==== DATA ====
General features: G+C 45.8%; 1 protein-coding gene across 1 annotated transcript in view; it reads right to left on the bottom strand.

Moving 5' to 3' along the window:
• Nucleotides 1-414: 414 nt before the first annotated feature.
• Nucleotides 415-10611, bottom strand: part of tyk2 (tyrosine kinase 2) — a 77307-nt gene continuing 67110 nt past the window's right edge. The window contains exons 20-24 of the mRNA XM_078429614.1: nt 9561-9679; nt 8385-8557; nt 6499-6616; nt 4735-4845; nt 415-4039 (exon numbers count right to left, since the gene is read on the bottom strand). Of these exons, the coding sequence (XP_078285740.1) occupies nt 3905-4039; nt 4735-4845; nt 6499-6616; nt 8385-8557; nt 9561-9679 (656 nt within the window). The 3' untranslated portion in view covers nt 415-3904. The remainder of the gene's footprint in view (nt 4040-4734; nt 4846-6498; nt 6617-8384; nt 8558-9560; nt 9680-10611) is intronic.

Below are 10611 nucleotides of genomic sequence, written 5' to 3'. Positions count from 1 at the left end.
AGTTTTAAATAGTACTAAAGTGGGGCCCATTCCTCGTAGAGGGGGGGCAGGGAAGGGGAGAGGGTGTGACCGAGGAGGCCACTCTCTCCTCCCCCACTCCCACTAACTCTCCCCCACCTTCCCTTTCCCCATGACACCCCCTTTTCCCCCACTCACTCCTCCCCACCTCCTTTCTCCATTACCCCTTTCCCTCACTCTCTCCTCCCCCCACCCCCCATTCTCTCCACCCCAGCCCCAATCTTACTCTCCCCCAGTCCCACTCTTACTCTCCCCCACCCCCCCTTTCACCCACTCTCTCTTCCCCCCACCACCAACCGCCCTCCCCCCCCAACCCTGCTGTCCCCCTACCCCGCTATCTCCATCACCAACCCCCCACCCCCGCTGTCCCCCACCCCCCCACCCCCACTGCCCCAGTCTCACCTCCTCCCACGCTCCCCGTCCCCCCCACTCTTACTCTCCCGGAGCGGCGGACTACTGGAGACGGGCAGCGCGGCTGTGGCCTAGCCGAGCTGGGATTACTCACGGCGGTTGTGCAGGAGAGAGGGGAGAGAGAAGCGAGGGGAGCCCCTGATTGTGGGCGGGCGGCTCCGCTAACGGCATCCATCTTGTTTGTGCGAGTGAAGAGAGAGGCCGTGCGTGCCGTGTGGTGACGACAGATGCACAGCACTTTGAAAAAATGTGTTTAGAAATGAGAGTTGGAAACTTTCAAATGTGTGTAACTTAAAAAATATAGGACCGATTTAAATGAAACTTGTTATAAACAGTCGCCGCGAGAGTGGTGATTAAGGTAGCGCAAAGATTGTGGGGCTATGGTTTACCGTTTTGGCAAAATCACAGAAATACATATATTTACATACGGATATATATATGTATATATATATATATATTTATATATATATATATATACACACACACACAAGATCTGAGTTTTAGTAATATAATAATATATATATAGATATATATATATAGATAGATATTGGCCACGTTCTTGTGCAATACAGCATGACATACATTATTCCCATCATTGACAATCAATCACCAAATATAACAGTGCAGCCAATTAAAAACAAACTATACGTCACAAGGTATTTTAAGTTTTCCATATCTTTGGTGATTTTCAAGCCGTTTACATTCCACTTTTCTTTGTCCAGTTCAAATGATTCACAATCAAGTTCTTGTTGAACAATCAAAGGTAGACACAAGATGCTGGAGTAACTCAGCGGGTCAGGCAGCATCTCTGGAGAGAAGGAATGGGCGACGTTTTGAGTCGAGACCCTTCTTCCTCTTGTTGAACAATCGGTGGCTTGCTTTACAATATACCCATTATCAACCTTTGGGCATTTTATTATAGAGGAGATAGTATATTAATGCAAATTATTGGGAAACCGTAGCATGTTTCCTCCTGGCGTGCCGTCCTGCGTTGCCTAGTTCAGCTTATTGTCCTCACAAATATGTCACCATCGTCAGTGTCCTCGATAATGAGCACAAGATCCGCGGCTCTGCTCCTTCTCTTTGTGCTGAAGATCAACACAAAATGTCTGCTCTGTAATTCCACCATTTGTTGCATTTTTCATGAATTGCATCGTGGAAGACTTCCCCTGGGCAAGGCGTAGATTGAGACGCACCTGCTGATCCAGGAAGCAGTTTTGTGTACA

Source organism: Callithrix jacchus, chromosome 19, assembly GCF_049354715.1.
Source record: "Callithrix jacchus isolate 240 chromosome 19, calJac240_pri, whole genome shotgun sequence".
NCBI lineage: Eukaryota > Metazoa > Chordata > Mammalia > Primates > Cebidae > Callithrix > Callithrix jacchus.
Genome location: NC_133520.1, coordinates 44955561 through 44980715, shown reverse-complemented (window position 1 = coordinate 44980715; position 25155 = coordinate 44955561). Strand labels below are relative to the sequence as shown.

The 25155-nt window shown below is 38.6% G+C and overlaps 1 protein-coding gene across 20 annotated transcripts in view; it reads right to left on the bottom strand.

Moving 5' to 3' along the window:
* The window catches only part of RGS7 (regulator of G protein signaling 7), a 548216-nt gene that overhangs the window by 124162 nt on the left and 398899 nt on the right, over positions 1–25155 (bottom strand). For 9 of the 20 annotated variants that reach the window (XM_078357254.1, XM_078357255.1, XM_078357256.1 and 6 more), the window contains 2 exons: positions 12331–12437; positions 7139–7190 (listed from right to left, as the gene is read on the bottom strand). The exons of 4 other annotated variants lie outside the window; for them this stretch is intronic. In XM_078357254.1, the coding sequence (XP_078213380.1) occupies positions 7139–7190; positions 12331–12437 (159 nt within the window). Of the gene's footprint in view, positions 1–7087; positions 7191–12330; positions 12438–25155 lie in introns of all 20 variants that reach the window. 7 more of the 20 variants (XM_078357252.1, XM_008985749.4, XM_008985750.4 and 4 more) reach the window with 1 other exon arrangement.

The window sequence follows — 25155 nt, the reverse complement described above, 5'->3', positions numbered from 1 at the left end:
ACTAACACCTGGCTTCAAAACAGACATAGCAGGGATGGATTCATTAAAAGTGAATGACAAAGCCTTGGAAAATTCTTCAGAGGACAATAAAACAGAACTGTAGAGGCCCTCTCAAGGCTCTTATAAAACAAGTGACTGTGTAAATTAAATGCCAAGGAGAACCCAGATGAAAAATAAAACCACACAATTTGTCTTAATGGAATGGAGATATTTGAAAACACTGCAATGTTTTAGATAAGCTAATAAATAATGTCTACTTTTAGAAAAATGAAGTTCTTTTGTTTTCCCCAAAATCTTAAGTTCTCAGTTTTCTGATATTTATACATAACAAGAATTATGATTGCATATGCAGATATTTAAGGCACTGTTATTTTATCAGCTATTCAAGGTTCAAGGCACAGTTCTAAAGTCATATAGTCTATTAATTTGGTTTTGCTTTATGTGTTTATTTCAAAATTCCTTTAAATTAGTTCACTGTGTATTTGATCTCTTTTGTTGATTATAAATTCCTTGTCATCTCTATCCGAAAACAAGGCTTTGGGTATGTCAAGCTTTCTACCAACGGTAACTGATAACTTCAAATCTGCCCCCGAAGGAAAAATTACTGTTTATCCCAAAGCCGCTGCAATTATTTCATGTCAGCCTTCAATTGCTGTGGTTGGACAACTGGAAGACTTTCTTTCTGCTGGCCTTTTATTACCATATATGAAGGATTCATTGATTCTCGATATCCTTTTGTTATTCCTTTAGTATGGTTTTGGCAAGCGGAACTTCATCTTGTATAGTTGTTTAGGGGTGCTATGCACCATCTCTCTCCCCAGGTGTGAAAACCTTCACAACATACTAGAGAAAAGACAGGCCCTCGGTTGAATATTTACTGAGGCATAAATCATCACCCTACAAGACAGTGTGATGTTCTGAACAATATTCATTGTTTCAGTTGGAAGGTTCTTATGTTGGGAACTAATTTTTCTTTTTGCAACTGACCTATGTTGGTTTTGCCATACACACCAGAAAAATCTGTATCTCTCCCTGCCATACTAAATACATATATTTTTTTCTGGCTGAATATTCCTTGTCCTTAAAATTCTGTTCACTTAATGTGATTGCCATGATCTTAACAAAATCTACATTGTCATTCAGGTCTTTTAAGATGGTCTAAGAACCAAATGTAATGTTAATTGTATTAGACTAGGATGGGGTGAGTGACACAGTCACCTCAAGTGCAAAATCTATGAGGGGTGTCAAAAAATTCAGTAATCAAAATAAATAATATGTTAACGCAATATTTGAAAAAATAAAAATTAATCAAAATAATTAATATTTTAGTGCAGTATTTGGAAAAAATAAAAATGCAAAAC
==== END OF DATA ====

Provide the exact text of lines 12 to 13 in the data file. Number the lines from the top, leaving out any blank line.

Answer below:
Moving 5' to 3' along the window:
* The window catches only part of RGS7 (regulator of G protein signaling 7), a 548216-nt gene that overhangs the window by 124162 nt on the left and 398899 nt on the right, over positions 1–25155 (bottom strand). For 9 of the 20 annotated variants that reach the window (XM_078357254.1, XM_078357255.1, XM_078357256.1 and 6 more), the window contains 2 exons: positions 12331–12437; positions 7139–7190 (listed from right to left, as the gene is read on the bottom strand). The exons of 4 other annotated variants lie outside the window; for them this stretch is intronic. In XM_078357254.1, the coding sequence (XP_078213380.1) occupies positions 7139–7190; positions 12331–12437 (159 nt within the window). Of the gene's footprint in view, positions 1–7087; positions 7191–12330; positions 12438–25155 lie in introns of all 20 variants that reach the window. 7 more of the 20 variants (XM_078357252.1, XM_008985749.4, XM_008985750.4 and 4 more) reach the window with 1 other exon arrangement.